Chronic kidney disease and peripheral nerve function in the Health, Aging and Body Composition Study

Ranjani Moorthi, Simit Doshi, Linda F. Fried, Sharon Moe, Mark J. Sarnak, Suzanne Satterfield, Ann V. Schwartz, Michael Shlipak, Brittney S. Lange-Maia, Tamara B. Harris, Anne B. Newman, Elsa S. Strotmeyer

Research output: Contribution to journalArticle

3 Citations (Scopus)

Abstract

BACKGROUND: Chronic kidney disease (CKD) is associated with poor mobility. Peripheral nerve function alterations play a significant role in low mobility. We tested the hypothesis that early CKD is associated with altered sensory, motor and autonomic nerve function. METHODS: Participants in the Health, Aging and Body Composition cohort who had kidney function measures in Year 3 (1999-2000) and nerve function measurements at Year 4 (2000-01) were analyzed (n = 2290). Sensory (vibration threshold, monofilament insensitivity to light and standard touch), motor [compound motor action potentials (CMAPs), nerve conduction velocities (NCVs)] and autonomic (heart rate response and recovery after a 400-m walk test) nerve function as well as participant characteristics were compared across cystatin C- and creatinine-based estimated glomerular filtration rate categorized as ≤60 (CKD) or >60 mL/min/1.73 m2 (non-CKD). The association between CKD and nerve function was examined with logistic regression adjusted for covariates. RESULTS: Participants with CKD (n = 476) were older (77 ± 3 versus 75 ± 3 years; P < 0.05) and had a higher prevalence of diabetes (20.6% versus 13.1%; P < 0.001). CKD was associated with higher odds for vibration detection threshold {odds ratio [OR] 1.7 [95% confidence interval (CI) 1.1-2.7]} and light touch insensitivity [OR 1.4 (95% CI 1.1-1.7)]. CMAPs and NCVs were not significantly different between CKD and non-CKD patients. In adjusted analyses, participants with CKD had higher odds of an abnormal heart rate response [OR 1.6 (95% CI 1.1-2.2)] and poor heart rate recovery [OR 1.5 (95% CI 1.1-2.0)]. CONCLUSIONS: CKD is associated with changes in sensory and autonomic nerve function, even after adjustment for demographics and comorbidities, including diabetes. Longitudinal studies in CKD are needed to determine the contribution of nerve impairments to clinically important outcomes.

Original languageEnglish (US)
Pages (from-to)625-632
Number of pages8
JournalNephrology, dialysis, transplantation : official publication of the European Dialysis and Transplant Association - European Renal Association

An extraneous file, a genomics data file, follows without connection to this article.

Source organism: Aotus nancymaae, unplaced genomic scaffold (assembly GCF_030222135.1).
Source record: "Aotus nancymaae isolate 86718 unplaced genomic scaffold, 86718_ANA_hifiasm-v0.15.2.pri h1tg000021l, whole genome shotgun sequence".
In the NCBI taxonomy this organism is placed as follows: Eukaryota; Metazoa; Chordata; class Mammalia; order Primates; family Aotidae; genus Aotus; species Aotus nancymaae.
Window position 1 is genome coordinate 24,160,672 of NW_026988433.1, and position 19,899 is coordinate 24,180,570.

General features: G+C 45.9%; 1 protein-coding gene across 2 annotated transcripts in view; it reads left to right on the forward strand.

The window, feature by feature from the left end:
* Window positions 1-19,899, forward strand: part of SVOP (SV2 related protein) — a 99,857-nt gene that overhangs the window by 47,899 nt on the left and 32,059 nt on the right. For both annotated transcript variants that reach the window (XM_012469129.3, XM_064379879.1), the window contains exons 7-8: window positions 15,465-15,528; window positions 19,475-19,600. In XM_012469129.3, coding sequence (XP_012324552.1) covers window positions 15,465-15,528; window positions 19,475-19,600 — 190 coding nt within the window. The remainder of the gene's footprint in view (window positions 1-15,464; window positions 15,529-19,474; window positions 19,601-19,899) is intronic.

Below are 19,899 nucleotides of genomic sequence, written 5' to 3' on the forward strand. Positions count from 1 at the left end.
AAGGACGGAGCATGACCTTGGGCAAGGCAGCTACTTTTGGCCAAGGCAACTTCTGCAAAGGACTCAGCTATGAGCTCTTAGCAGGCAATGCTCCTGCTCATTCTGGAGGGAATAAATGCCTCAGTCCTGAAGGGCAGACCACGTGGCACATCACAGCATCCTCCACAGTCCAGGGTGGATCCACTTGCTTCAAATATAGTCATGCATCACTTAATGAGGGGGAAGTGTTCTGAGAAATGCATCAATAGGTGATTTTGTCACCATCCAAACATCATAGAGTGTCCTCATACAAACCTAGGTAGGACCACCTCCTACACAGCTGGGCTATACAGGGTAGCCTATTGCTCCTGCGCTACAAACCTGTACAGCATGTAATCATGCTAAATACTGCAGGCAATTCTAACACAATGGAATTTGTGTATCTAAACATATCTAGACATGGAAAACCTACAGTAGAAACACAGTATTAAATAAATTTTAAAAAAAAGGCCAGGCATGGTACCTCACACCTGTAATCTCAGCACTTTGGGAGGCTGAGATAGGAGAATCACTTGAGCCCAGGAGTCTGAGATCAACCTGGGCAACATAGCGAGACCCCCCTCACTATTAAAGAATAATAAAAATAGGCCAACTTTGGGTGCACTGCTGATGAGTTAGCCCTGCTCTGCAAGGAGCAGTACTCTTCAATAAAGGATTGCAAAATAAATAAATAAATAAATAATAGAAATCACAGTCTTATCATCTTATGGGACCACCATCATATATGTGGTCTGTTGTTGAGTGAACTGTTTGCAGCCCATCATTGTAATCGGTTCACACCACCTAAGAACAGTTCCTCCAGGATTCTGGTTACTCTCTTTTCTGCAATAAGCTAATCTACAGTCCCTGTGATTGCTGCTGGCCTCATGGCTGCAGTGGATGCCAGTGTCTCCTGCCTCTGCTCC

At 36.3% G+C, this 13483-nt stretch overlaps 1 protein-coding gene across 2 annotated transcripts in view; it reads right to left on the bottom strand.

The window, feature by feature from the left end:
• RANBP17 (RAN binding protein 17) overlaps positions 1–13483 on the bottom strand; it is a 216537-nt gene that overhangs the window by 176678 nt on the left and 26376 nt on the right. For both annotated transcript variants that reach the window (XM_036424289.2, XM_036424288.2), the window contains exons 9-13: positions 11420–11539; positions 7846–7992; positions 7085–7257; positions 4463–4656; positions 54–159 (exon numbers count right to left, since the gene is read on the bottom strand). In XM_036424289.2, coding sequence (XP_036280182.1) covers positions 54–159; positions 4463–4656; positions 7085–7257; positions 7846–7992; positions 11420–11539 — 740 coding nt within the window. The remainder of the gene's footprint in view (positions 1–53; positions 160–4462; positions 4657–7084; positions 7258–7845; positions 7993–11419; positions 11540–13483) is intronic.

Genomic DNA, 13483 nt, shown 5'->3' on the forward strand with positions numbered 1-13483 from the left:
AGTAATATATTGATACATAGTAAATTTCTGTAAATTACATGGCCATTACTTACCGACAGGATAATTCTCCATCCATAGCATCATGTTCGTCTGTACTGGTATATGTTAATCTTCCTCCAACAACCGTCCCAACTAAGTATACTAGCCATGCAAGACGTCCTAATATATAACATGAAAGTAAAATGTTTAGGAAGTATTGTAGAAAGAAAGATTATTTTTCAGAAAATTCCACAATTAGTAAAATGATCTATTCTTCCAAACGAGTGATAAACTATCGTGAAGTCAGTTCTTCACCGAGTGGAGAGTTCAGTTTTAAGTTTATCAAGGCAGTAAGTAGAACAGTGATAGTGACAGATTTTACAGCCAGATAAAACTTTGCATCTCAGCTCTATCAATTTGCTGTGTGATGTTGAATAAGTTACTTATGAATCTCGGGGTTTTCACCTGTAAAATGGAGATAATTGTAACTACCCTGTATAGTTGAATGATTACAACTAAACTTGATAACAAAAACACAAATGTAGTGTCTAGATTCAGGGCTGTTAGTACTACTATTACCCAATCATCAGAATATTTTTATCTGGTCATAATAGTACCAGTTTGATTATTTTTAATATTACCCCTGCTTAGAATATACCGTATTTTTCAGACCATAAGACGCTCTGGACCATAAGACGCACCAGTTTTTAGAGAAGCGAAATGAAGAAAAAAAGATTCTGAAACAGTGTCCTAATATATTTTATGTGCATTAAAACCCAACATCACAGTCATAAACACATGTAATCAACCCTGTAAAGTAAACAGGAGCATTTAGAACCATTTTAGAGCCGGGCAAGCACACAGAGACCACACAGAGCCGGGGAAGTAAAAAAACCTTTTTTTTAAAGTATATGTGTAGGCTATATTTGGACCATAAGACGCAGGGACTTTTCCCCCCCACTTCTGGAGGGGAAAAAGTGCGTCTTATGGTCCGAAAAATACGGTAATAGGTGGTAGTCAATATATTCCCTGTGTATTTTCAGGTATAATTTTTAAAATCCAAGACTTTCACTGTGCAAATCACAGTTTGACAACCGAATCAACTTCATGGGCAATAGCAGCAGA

Volume34
Issue number4
DOIs
StatePublished - Apr 1 2019

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Body Composition
Chronic Renal Insufficiency
Peripheral Nerves
Health
Odds Ratio
Confidence Intervals
Autonomic Pathways
Heart Rate
Neural Conduction
Touch
Kidney Diseases
Vibration
Action Potentials
Sensory Thresholds
Cystatin C
Glomerular Filtration Rate
Longitudinal Studies
Comorbidity
Creatinine
Logistic Models

Keywords

  • chronic kidney disease
  • motor
  • peripheral nerve
  • sensory

ASJC Scopus subject areas

  • Nephrology
  • Transplantation

Cite this

Chronic kidney disease and peripheral nerve function in the Health, Aging and Body Composition Study. / Moorthi, Ranjani; Doshi, Simit; Fried, Linda F.; Moe, Sharon; Sarnak, Mark J.; Satterfield, Suzanne; Schwartz, Ann V.; Shlipak, Michael; Lange-Maia, Brittney S.; Harris, Tamara B.; Newman, Anne B.; Strotmeyer, Elsa S.

In: Nephrology, dialysis, transplantation : official publication of the European Dialysis and Transplant Association - European Renal Association, Vol. 34, No. 4, 01.04.2019, p. 625-632.

Research output: Contribution to journalArticle

Moorthi, Ranjani ; Doshi, Simit ; Fried, Linda F. ; Moe, Sharon ; Sarnak, Mark J. ; Satterfield, Suzanne ; Schwartz, Ann V. ; Shlipak, Michael ; Lange-Maia, Brittney S. ; Harris, Tamara B. ; Newman, Anne B. ; Strotmeyer, Elsa S. / Chronic kidney disease and peripheral nerve function in the Health, Aging and Body Composition Study. In: Nephrology, dialysis, transplantation : official publication of the European Dialysis and Transplant Association - European Renal Association. 2019 ; Vol. 34, No. 4. pp. 625-632.
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abstract = "BACKGROUND: Chronic kidney disease (CKD) is associated with poor mobility. Peripheral nerve function alterations play a significant role in low mobility. We tested the hypothesis that early CKD is associated with altered sensory, motor and autonomic nerve function. METHODS: Participants in the Health, Aging and Body Composition cohort who had kidney function measures in Year 3 (1999-2000) and nerve function measurements at Year 4 (2000-01) were analyzed (n = 2290). Sensory (vibration threshold, monofilament insensitivity to light and standard touch), motor [compound motor action potentials (CMAPs), nerve conduction velocities (NCVs)] and autonomic (heart rate response and recovery after a 400-m walk test) nerve function as well as participant characteristics were compared across cystatin C- and creatinine-based estimated glomerular filtration rate categorized as ≤60 (CKD) or >60 mL/min/1.73 m2 (non-CKD). The association between CKD and nerve function was examined with logistic regression adjusted for covariates. RESULTS: Participants with CKD (n = 476) were older (77 ± 3 versus 75 ± 3 years; P < 0.05) and had a higher prevalence of diabetes (20.6{\%} versus 13.1{\%}; P < 0.001). CKD was associated with higher odds for vibration detection threshold {odds ratio [OR] 1.7 [95{\%} confidence interval (CI) 1.1-2.7]} and light touch insensitivity [OR 1.4 (95{\%} CI 1.1-1.7)]. CMAPs and NCVs were not significantly different between CKD and non-CKD patients. In adjusted analyses, participants with CKD had higher odds of an abnormal heart rate response [OR 1.6 (95{\%} CI 1.1-2.2)] and poor heart rate recovery [OR 1.5 (95{\%} CI 1.1-2.0)]. CONCLUSIONS: CKD is associated with changes in sensory and autonomic nerve function, even after adjustment for demographics and comorbidities, including diabetes. Longitudinal studies in CKD are needed to determine the contribution of nerve impairments to clinically important outcomes.",